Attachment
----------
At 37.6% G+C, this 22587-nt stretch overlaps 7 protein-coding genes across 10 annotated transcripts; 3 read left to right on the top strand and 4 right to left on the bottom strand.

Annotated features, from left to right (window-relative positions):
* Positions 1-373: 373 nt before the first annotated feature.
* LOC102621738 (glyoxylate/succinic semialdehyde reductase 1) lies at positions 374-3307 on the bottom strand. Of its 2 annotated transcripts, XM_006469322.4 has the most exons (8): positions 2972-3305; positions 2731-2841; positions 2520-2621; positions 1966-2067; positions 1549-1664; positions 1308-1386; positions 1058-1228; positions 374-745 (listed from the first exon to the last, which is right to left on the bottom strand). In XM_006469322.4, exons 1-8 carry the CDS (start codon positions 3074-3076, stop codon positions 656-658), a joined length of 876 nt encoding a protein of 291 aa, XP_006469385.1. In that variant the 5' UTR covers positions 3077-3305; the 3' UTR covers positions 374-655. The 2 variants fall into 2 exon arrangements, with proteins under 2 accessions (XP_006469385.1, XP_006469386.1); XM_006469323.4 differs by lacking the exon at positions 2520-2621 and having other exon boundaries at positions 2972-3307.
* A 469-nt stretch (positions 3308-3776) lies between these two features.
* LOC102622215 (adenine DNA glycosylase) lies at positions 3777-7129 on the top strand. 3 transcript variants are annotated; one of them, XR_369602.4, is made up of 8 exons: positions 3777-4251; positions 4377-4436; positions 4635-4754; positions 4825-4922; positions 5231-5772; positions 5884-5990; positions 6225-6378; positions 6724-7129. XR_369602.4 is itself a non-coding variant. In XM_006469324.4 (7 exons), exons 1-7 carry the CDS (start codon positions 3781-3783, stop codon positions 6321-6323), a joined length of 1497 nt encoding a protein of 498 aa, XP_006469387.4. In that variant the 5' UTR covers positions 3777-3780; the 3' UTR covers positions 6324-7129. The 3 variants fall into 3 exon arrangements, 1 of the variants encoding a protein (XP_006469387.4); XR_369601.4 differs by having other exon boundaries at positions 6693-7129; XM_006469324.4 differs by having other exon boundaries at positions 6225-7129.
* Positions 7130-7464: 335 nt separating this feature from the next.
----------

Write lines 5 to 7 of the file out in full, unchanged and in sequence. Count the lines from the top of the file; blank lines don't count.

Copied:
* A 469-nt stretch (positions 3308-3776) lies between these two features.
* LOC102622215 (adenine DNA glycosylase) lies at positions 3777-7129 on the top strand. 3 transcript variants are annotated; one of them, XR_369602.4, is made up of 8 exons: positions 3777-4251; positions 4377-4436; positions 4635-4754; positions 4825-4922; positions 5231-5772; positions 5884-5990; positions 6225-6378; positions 6724-7129. XR_369602.4 is itself a non-coding variant. In XM_006469324.4 (7 exons), exons 1-7 carry the CDS (start codon positions 3781-3783, stop codon positions 6321-6323), a joined length of 1497 nt encoding a protein of 498 aa, XP_006469387.4. In that variant the 5' UTR covers positions 3777-3780; the 3' UTR covers positions 6324-7129. The 3 variants fall into 3 exon arrangements, 1 of the variants encoding a protein (XP_006469387.4); XR_369601.4 differs by having other exon boundaries at positions 6693-7129; XM_006469324.4 differs by having other exon boundaries at positions 6225-7129.
* Positions 7130-7464: 335 nt separating this feature from the next.